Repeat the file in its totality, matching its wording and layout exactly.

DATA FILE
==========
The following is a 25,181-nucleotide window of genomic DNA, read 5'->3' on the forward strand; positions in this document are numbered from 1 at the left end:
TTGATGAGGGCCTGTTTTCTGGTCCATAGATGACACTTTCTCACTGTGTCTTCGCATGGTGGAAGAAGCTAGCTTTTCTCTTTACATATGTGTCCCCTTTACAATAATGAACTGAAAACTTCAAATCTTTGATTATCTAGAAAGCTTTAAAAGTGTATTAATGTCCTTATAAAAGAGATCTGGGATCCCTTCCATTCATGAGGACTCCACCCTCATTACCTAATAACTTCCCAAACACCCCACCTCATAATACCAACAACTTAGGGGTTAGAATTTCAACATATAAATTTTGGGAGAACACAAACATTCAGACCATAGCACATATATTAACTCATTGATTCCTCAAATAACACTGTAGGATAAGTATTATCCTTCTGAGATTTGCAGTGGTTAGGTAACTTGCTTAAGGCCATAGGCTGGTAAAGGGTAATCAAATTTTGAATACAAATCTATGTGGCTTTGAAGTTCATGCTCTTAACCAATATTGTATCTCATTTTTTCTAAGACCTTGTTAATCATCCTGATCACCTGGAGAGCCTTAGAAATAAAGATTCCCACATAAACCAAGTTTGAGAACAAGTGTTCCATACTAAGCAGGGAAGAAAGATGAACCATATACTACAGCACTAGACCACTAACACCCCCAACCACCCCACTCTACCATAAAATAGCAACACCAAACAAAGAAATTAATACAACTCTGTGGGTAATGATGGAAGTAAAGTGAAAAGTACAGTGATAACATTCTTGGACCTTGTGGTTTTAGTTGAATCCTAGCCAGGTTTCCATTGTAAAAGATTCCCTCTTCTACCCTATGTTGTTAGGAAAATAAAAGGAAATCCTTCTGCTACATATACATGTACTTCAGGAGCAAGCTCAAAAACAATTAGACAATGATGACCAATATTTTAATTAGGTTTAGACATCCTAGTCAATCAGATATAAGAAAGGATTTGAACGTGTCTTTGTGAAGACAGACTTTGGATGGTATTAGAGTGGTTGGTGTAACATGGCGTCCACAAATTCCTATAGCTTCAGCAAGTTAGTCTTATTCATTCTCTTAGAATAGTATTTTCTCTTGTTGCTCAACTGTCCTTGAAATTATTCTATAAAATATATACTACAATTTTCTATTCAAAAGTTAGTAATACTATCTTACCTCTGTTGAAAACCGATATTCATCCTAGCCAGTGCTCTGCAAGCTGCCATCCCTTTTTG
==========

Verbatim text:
The following is a 25,181-nucleotide window of genomic DNA, read 5'->3' on the forward strand; positions in this document are numbered from 1 at the left end:
TTGATGAGGGCCTGTTTTCTGGTCCATAGATGACACTTTCTCACTGTGTCTTCGCATGGTGGAAGAAGCTAGCTTTTCTCTTTACATATGTGTCCCCTTTACAATAATGAACTGAAAACTTCAAATCTTTGATTATCTAGAAAGCTTTAAAAGTGTATTAATGTCCTTATAAAAGAGATCTGGGATCCCTTCCATTCATGAGGACTCCACCCTCATTACCTAATAACTTCCCAAACACCCCACCTCATAATACCAACAACTTAGGGGTTAGAATTTCAACATATAAATTTTGGGAGAACACAAACATTCAGACCATAGCACATATATTAACTCATTGATTCCTCAAATAACACTGTAGGATAAGTATTATCCTTCTGAGATTTGCAGTGGTTAGGTAACTTGCTTAAGGCCATAGGCTGGTAAAGGGTAATCAAATTTTGAATACAAATCTATGTGGCTTTGAAGTTCATGCTCTTAACCAATATTGTATCTCATTTTTTCTAAGACCTTGTTAATCATCCTGATCACCTGGAGAGCCTTAGAAATAAAGATTCCCACATAAACCAAGTTTGAGAACAAGTGTTCCATACTAAGCAGGGAAGAAAGATGAACCATATACTACAGCACTAGACCACTAACACCCCCAACCACCCCACTCTACCATAAAATAGCAACACCAAACAAAGAAATTAATACAACTCTGTGGGTAATGATGGAAGTAAAGTGAAAAGTACAGTGATAACATTCTTGGACCTTGTGGTTTTAGTTGAATCCTAGCCAGGTTTCCATTGTAAAAGATTCCCTCTTCTACCCTATGTTGTTAGGAAAATAAAAGGAAATCCTTCTGCTACATATACATGTACTTCAGGAGCAAGCTCAAAAACAATTAGACAATGATGACCAATATTTTAATTAGGTTTAGACATCCTAGTCAATCAGATATAAGAAAGGATTTGAACGTGTCTTTGTGAAGACAGACTTTGGATGGTATTAGAGTGGTTGGTGTAACATGGCGTCCACAAATTCCTATAGCTTCAGCAAGTTAGTCTTATTCATTCTCTTAGAATAGTATTTTCTCTTGTTGCTCAACTGTCCTTGAAATTATTCTATAAAATATATACTACAATTTTCTATTCAAAAGTTAGTAATACTATCTTACCTCTGTTGAAAACCGATATTCATCCTAGCCAGTGCTCTGCAAGCTGCCATCCCTTTTTG